From Volunteers to Joining #TeamBCOC

From Volunteers to Joining #TeamBCOC

BCOC couldn’t accomplish all that it does without dedicated volunteers, who last year devoted a total of 117,484 hours to help those in our community. Many of the 1,926 volunteers helped collect, store, and distribute over 3.5 million pounds of food to those in need.

Angela and Chris are two volunteers whose commitment to the mission grew, and who now work at BCOC. The same passion that led them to volunteer eventually led them to apply for jobs in which they could broaden their impact and become more fully engaged in the work as employees.

Angela was first introduced to BCOC years ago when her children were young and they volunteered to help with a service project. Over the years, she continued to help with food pick-ups at Wegmans, and adopted a family during the holidays. Soon she was working with groups at Delaware Valley University’s Hope of the Harvest Program, growing food to be distributed through BCOC’s network of food partners. When the HELP Center opened, she helped stock and distribute food from there. She also helped at the Fresh Connect site in Bristol.

“My favorite part is interacting with all the people, building rapport, building relationship,” Angela explained. “Volunteering gave me the opportunity to get outside of my bubble and change my perspective. It made me realized how privileged I am.”

She and her family were on what was to be an extended stay in Spain when COVID hit, and they were forced to quarantine in a small, 400 square-foot apartment. “It was then that I decided, that when I got home safely, I would get more involved helping others in my community. When a job with the Food Program at BCOC opened up, I applied.”

Chris also started out as a volunteer. He was first exposed to community action during his work/study program with the Horticulture department at Delaware Valley University while pursuing his horticulture degree. It was a perfect year to be there, since it was the inaugural year of the Hope of the Harvest garden. Chris learned about BCOC after graduation when he chose to volunteer with the organization that supplied the workforce required to harvest the crops. Once he received a taste of community action as a volunteer, he sought more opportunities to serve. Whenever he had extra time, he volunteered at the garden, with Fresh Connect in Ottsville, at the cold storage warehouse, or distributing senior food boxes in Quakertown.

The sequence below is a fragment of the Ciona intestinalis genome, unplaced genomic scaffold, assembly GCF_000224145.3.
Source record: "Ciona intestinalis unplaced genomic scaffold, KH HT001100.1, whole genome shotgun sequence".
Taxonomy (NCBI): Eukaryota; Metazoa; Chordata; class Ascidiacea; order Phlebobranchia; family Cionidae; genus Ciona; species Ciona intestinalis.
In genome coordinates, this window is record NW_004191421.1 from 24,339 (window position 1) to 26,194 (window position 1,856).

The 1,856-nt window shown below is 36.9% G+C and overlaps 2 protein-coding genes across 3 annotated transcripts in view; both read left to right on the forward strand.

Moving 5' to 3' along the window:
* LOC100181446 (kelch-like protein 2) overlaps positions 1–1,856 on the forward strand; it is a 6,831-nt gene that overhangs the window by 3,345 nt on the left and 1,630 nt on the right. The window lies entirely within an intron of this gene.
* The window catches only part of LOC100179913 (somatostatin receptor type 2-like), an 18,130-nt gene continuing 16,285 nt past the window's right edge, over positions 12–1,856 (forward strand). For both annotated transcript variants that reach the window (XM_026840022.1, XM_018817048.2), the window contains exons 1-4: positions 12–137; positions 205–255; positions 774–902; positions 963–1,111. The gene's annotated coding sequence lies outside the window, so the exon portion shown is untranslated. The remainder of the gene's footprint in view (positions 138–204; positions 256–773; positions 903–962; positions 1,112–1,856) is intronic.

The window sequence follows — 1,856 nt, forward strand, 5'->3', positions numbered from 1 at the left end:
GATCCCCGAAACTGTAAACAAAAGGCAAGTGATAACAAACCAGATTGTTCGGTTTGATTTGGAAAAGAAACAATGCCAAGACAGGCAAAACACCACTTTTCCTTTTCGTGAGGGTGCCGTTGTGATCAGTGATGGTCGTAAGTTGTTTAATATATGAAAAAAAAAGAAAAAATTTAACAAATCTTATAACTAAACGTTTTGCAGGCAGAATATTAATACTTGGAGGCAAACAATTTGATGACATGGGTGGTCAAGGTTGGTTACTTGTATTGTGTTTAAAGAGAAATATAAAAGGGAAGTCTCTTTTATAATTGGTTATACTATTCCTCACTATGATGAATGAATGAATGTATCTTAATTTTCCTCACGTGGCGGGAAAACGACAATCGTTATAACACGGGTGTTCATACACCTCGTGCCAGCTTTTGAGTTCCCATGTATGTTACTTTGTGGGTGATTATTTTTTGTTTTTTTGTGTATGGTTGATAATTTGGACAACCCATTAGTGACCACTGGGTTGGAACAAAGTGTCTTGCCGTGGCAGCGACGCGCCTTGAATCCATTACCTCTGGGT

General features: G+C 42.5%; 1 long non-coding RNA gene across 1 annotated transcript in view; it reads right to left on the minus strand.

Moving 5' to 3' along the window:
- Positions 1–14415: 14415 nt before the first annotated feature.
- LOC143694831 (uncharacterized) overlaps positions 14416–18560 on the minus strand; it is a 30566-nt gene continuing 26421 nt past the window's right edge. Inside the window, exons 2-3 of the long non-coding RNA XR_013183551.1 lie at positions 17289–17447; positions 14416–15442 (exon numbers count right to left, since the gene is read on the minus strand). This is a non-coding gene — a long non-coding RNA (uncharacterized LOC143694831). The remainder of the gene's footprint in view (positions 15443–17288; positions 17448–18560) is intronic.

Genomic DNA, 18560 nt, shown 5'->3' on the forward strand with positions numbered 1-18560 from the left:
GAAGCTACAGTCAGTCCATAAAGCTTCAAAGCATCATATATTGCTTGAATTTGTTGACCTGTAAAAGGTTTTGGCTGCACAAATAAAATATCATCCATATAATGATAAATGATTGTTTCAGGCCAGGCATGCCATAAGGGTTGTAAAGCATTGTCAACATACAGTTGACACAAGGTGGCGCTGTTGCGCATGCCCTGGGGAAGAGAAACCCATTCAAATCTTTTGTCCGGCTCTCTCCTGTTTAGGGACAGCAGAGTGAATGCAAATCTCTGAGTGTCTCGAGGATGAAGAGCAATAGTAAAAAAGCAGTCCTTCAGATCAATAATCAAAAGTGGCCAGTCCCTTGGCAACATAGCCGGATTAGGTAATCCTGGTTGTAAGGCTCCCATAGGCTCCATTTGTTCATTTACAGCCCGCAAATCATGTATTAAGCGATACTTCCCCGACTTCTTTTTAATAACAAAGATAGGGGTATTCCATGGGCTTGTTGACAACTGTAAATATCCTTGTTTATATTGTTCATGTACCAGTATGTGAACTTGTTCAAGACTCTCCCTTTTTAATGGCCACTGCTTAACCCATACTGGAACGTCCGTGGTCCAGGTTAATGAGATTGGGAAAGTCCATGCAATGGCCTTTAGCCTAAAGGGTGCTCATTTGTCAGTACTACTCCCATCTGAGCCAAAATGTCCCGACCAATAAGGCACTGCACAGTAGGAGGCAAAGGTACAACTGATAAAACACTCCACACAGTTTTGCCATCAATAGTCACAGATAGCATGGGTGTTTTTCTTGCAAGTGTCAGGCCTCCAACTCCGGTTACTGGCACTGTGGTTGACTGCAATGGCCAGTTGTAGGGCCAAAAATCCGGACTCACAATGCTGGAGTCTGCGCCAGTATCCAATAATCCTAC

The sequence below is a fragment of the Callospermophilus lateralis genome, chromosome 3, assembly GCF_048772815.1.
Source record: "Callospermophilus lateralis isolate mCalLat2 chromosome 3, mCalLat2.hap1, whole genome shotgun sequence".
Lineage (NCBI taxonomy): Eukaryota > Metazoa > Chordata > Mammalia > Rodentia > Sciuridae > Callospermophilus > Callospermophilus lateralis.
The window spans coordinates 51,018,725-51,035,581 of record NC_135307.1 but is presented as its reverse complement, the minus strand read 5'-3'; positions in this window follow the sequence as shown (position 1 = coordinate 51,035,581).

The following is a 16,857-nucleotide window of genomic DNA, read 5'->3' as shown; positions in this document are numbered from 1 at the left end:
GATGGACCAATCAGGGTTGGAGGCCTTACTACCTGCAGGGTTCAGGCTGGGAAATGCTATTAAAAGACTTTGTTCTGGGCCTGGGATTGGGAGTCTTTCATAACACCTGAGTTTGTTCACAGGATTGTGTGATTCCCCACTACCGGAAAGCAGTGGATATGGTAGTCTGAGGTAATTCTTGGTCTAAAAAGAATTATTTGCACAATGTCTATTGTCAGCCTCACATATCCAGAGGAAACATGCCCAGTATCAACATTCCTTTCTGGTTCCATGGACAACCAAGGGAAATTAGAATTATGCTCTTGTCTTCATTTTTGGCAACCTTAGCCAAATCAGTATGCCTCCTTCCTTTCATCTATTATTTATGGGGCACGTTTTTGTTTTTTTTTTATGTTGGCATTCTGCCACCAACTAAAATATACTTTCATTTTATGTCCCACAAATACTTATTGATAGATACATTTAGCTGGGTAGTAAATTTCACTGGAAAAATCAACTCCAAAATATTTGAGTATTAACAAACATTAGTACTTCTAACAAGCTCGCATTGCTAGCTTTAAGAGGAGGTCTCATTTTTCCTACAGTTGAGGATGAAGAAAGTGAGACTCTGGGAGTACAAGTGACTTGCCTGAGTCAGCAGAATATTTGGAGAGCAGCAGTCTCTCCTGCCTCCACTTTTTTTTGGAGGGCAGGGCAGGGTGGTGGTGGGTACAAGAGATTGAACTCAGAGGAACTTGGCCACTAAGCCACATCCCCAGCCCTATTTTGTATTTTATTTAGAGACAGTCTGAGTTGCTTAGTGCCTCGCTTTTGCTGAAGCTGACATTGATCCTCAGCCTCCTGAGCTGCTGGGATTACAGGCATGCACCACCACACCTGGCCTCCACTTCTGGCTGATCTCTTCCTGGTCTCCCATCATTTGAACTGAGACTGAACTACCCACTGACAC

Chris saw food and agriculture policy as a pivotal issue, driving him to return to Del Val University to pursue a graduate degree in Food and Agricultural Policy. “When I was looking for employment, I knew I wanted to be part of helping my community, and that the work needed to be meaningful,” Chris recalls. “I wanted to be proud of my work.” Today, Chris is the Food Program’s Warehouse Operation Coordinator.

“This position allows me to grow in my understanding of how our food system works,” Chris explained. His employment with BCOC has provided him with a unique vantage point to learn about how the logistics of moving food throughout the system work at the federal and state level, how donated food is tracked, and how food pantries, Philabundance, Feeding Pennsylvania, and government food programs work together to feed the hungry.

Right now, Chris sees the need for more meat and healthy protein sources for distribution. Supply chain challenges, reported on heavily in the news during COVID, have impacted BCOC’s donations as well. Chris explained: “If meat is held up along its route, it has a shorter shelf life and must be frozen. Months ago, that created a donation surplus. However, when there are shortages and food costs are high, donations can become scarce. I regularly hear from pantries that are having trouble sourcing healthy meat. As the lead agency in the county, we do everything possible to assist our partner pantries by finding more donor partners able to support food security for our neighbors in Bucks County.”

“Being on our food team is definitely a labor of love,” Food Program Manager, Amanda Musselman, believes. “It can be overwhelming to think about how many times a single box of food has been touched before it gets to its final destination. Our team puts in the muscle to process donations, organize pallets for delivery and pick up, and offer last mile delivery* to get into the hands of those who need it most. I appreciate that our team has a contagious passion because food is the catalyst for social change. Food is community, and our food team exemplifies what is means to be community action.”

Chris feels that “There are a lot of ways to invest your time—resting, hobbies, for example. But when you invest your time working with like-minded colleagues and volunteers, there is inherent value. You are part of an organization trying to improve the lives of other people, and I am proud to be part of that.”

*Last mile delivery-the transportation of the goods from the warehouse to its final destination i.e. Fresh Connect, food pantries, and directly to residents homes.